Tuesday, 8 September 2015

A Thousand Miles to Freedom: My Escape from North Korea by Eunsun Kim, Sébastien Falletti, David Tian

Eunsun Kim was born in North Korea, one of the most secretive and oppressive countries in the modern world. As a child Eunsun loved her country…despite her school field trips to public executions, daily self-criticism sessions, and the increasing gnaw of hunger as the country-wide famine escalated.


By the time she was eleven years old, Eunsun's father and grandparents had died of starvation, and Eunsun too was in danger of starving. Finally, her mother decided to escape North Korea with Eunsun and her sister, not knowing that they were embarking on a journey that would take them nine long years to complete. Before finally reaching South Korea and freedom, Eunsun and her family would live homeless, fall into the hands of Chinese human traffickers, survive a North Korean labor camp, and cross the deserts of Mongolia on foot.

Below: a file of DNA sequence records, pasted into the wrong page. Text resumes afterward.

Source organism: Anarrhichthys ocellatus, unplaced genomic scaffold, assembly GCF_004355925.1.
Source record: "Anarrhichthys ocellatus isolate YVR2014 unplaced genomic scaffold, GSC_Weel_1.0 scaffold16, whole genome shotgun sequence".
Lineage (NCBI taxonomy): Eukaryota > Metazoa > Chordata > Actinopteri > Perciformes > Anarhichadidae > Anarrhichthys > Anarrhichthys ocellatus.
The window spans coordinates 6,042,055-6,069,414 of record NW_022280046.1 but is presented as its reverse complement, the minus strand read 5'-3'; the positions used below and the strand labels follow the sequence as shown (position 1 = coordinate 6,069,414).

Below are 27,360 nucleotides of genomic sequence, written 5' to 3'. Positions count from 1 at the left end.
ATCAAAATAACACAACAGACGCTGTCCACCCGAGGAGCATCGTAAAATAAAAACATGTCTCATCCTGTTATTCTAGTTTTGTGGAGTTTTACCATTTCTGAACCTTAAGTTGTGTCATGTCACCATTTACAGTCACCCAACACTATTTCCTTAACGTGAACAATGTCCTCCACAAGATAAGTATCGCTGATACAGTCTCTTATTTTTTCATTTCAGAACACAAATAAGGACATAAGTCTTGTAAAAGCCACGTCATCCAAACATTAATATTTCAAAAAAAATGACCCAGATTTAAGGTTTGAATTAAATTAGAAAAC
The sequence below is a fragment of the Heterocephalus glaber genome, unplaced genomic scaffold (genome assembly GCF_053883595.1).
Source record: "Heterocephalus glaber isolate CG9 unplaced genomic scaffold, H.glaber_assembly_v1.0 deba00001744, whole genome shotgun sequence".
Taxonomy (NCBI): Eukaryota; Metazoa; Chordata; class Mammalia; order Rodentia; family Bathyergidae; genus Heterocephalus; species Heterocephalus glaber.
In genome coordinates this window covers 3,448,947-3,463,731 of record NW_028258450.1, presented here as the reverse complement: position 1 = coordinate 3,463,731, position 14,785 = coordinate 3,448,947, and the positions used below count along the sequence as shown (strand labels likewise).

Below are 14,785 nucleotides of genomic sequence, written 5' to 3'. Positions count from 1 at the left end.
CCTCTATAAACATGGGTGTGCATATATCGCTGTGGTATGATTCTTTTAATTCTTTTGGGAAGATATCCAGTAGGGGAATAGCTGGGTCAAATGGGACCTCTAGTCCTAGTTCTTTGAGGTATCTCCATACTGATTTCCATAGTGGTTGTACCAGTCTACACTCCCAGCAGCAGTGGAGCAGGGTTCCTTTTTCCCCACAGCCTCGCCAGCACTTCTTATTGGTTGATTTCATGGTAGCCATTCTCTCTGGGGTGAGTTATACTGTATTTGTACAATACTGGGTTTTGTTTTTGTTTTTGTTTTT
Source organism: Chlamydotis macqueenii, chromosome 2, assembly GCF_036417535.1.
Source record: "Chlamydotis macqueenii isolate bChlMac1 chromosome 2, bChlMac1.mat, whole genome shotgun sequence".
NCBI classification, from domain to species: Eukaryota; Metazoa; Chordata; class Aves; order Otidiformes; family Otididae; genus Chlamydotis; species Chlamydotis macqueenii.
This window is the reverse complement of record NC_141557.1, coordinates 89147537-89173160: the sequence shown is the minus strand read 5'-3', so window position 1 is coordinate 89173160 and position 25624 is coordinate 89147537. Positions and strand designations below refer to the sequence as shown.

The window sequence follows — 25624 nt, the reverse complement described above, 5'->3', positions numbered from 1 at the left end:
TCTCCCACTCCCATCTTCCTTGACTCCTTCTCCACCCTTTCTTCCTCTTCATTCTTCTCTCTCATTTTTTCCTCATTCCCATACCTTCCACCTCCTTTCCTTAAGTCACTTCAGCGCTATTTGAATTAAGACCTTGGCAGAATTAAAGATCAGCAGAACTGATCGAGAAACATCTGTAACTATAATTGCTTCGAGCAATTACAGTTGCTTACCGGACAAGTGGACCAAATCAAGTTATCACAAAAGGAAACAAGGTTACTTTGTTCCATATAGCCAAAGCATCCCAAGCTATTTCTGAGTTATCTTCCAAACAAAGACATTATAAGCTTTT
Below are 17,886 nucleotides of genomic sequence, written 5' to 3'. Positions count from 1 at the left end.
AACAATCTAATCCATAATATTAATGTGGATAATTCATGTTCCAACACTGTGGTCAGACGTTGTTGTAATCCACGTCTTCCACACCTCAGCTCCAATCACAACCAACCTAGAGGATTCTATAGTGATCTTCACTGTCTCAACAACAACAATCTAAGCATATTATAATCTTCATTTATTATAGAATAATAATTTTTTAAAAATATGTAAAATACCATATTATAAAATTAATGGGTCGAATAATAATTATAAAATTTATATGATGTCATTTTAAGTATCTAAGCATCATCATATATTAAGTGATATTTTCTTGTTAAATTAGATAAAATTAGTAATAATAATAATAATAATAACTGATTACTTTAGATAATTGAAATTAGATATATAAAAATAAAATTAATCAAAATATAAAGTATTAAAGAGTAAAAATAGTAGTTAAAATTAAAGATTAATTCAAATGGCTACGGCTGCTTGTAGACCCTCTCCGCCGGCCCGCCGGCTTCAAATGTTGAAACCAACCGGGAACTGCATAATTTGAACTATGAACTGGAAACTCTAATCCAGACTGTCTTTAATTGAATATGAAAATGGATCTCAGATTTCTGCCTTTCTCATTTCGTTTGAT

Now, in A Thousand Miles to Freedom, Eunsun is sharing her remarkable story to give voice to the tens of millions of North Koreans still suffering in silence. Told with grace and courage, her memoir is a riveting exposé of North Korea's totalitarian regime and, ultimately, a testament to the strength and resilience of the human spirit. 

My thoughts:
Now and then I read a memoir. I have read some good ones, I could not put down Malika Oufkir's book, Wild Swans moved me, and Leaving Mother Lake was so interesting. While this book failed in that aspect, it was the simplicity of the book. It was just too simple for what it was about.